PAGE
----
The day on my river was wonderful. It was a healing day, full of happiness and smiles and silliness, and, as the water was low, we ended up stuck in places where we didn’t want to land. We just scrambled out of the canoe, let it float free, then jumped back in when the obstacle was passed.
That’s right, here it is; the clumsy, ham-fisted, overworked metaphor. Life gives us sandbars. We can break our paddles trying to pry ourselves off a sandbar, or we can step out, get our feet wet, possibly splash and fall and look stupid, but ultimately float free of the obstacle with little effort.
Sarah is the step-out-and-float sort. She doesn’t have the energy to waste being inefficient, so she just works with what she has, which is why she’ll be okay. She is evicting the TLF, not with anger or frustration, but with quiet optimism. Funny thing; the best paddlers I know are the same way. If you get angry, it’s not that many steps from anger to a nice, long swim. You just take what the river sends you and deal with it.
I have now become one of those writers. You know what? It’s not so bad. Maybe resistance to being a cliche has robbed me of a more meaningful experience both on the river and while going through a rough patch in our family.
The day seemed to become more and more beautiful as it passed. Midwesterners know that perfect days are precious: it’s always beautiful here, but some days can take your breath away. 73 degrees, a light breeze, bright fluffy clouds that give you a little patch of shade just when you want it. The river opened up and still, no strong breezes, just a shimmering expanse of diamonds on the water. A dragonfly hatch of Midland Clubtails reduced the mosquito population, and white-throated sparrows provided a lovely soundtrack for the afternoon.
Thank you, Wisconsin River, for your Anti-TLF properties and for slipping past my defenses and teaching me that sometimes rivers are perfectly sound metaphors for life. They’re both beautiful, I know that much.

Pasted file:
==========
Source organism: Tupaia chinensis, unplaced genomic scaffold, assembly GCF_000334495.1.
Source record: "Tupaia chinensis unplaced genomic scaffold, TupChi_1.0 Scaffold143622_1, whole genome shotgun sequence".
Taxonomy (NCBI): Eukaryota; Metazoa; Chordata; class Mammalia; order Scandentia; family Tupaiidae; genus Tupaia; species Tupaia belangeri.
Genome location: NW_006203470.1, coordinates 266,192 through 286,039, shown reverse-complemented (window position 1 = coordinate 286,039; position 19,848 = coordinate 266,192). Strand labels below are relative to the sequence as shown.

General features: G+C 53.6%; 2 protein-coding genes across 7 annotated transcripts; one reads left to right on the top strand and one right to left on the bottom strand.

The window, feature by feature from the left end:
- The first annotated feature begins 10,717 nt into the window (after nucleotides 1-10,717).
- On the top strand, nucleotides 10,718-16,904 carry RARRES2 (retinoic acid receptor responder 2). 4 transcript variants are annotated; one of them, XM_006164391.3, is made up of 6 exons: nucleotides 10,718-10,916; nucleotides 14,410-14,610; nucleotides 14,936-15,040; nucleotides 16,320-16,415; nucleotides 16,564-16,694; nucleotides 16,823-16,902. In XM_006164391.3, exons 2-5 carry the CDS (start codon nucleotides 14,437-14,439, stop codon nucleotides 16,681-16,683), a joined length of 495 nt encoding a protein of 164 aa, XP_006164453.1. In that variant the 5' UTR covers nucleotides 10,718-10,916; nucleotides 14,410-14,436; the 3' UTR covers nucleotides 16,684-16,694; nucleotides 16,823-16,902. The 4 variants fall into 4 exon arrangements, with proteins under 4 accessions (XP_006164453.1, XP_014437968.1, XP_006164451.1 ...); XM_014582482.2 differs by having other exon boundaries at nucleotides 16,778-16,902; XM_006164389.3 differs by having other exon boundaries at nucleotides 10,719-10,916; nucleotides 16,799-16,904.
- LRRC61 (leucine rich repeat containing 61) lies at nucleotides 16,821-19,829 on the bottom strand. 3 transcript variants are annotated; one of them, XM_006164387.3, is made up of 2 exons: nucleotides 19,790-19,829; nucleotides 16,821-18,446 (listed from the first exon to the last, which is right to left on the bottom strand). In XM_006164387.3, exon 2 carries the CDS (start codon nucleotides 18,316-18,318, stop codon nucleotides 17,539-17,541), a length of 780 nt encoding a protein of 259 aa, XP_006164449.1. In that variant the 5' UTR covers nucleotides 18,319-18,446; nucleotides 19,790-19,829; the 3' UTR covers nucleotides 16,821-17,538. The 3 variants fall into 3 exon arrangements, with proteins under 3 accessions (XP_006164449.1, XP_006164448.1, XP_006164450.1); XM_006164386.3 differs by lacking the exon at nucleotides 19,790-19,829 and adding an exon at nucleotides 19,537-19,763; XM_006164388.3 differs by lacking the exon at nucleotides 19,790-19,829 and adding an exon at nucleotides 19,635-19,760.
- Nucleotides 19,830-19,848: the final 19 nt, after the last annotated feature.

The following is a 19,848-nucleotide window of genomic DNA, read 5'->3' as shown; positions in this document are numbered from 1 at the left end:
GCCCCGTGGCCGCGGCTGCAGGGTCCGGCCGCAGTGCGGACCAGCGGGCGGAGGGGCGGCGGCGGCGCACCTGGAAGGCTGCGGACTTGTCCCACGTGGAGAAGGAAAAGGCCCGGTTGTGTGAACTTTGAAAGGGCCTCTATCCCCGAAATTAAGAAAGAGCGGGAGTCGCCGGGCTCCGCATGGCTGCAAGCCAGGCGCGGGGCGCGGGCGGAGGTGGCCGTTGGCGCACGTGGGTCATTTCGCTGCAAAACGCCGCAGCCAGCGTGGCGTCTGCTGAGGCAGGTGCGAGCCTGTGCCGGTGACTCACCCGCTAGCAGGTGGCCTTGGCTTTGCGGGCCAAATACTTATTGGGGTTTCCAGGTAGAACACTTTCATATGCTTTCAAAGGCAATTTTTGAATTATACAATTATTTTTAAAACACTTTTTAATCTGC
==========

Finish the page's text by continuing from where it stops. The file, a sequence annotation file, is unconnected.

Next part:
While my re-enactor friends are at a rendezvous this weekend, dressed in period dress, eating period food and enjoying camaraderie, I am at a different sort of rendezvous. I am at the Outdoor Industry Association Rendezvous. It’s not in Bloody Lake, Wisconsin; it’s in Seattle.
This is a group of about 500 biggy-wiggies of the outdoor industry, and I mean biggy-wiggies in the most respectful way. These are some of the smartest people I know. They have built businesses from a few bucks and an unheated garage to multi-million dollar brands that have changed lives. Many of them changed mine…Kelty, North Face, Wilderness Experience (R.I.P.), Jansport (thank you, Skip), etc. etc. I am surrounded by people I love, truly.
We listen to presentations, yes, but mostly we talk to each other. Furthermore, we shun people who call talking to each other networking. These people also use the words engagement, touchpoints (sic), disruption, pivot, align, connect, and of course, the worst buzzword ever, synergy. Shun these people, they are paid to move their lips. They’re televangelists without the Jesus part, viz., May you all maximize your GMROI via customer engagement touchpoints. In nomine Abercrombie et Fitch, Amen.
This doesn’t mean this is not a worthwhile event, as I said before, we talk to each other. The best conversations happen by accident.
My shop has been selling Farm to Feet socks for a few seasons now. Just read the website. They’re cool. They’re 100% American made. Family-owned company. But I digress. That’s just about stuff.
The cool thing is that I sat at a table during a supply chain modeling exercise1 for three hours with Kelly Nestor, the dude behind Nestor Hosiery. The only reason I know about Nestor being the same thing as Farm to Feet is that I open the bills and write checks to Nestor Hosiery rather than F2F.
Nice guy, for sure. I asked him lots of technical questions about sock-making, yarn-spinning, wool-processing and all the stuff in between. I also learned he’s a classical guitarist and pianist.2 After a nice ten minute chat, I invited myself to see his factory in November when I’ll be traveling in the area, and he gracious accepted.3
Kelly looked at his watch, said he had something important to do and held up his phone. He showed me two pictures of his young children and he needed to go call them before they went to bed. I like this guy. These are the kind of people I like to be around.